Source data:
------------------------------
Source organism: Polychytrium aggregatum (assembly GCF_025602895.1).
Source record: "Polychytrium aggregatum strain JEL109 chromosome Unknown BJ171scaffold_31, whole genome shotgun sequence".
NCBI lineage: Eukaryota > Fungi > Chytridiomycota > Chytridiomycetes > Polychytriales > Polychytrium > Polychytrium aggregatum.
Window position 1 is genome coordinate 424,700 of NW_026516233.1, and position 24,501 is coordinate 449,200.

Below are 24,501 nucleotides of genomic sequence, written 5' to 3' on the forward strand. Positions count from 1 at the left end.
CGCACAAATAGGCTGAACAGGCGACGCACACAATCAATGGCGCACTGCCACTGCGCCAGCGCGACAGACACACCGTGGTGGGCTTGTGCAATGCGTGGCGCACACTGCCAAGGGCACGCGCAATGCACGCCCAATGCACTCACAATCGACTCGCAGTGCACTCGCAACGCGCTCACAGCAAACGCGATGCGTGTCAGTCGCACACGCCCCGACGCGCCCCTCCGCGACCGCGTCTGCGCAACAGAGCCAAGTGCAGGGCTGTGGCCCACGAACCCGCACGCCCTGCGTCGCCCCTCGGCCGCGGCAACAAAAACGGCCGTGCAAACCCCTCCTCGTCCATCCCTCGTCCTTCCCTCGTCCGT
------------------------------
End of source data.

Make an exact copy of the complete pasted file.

Source organism: Polychytrium aggregatum (assembly GCF_025602895.1).
Source record: "Polychytrium aggregatum strain JEL109 chromosome Unknown BJ171scaffold_31, whole genome shotgun sequence".
NCBI lineage: Eukaryota > Fungi > Chytridiomycota > Chytridiomycetes > Polychytriales > Polychytrium > Polychytrium aggregatum.
Window position 1 is genome coordinate 424,700 of NW_026516233.1, and position 24,501 is coordinate 449,200.

Below are 24,501 nucleotides of genomic sequence, written 5' to 3' on the forward strand. Positions count from 1 at the left end.
CGCACAAATAGGCTGAACAGGCGACGCACACAATCAATGGCGCACTGCCACTGCGCCAGCGCGACAGACACACCGTGGTGGGCTTGTGCAATGCGTGGCGCACACTGCCAAGGGCACGCGCAATGCACGCCCAATGCACTCACAATCGACTCGCAGTGCACTCGCAACGCGCTCACAGCAAACGCGATGCGTGTCAGTCGCACACGCCCCGACGCGCCCCTCCGCGACCGCGTCTGCGCAACAGAGCCAAGTGCAGGGCTGTGGCCCACGAACCCGCACGCCCTGCGTCGCCCCTCGGCCGCGGCAACAAAAACGGCCGTGCAAACCCCTCCTCGTCCATCCCTCGTCCTTCCCTCGTCCGT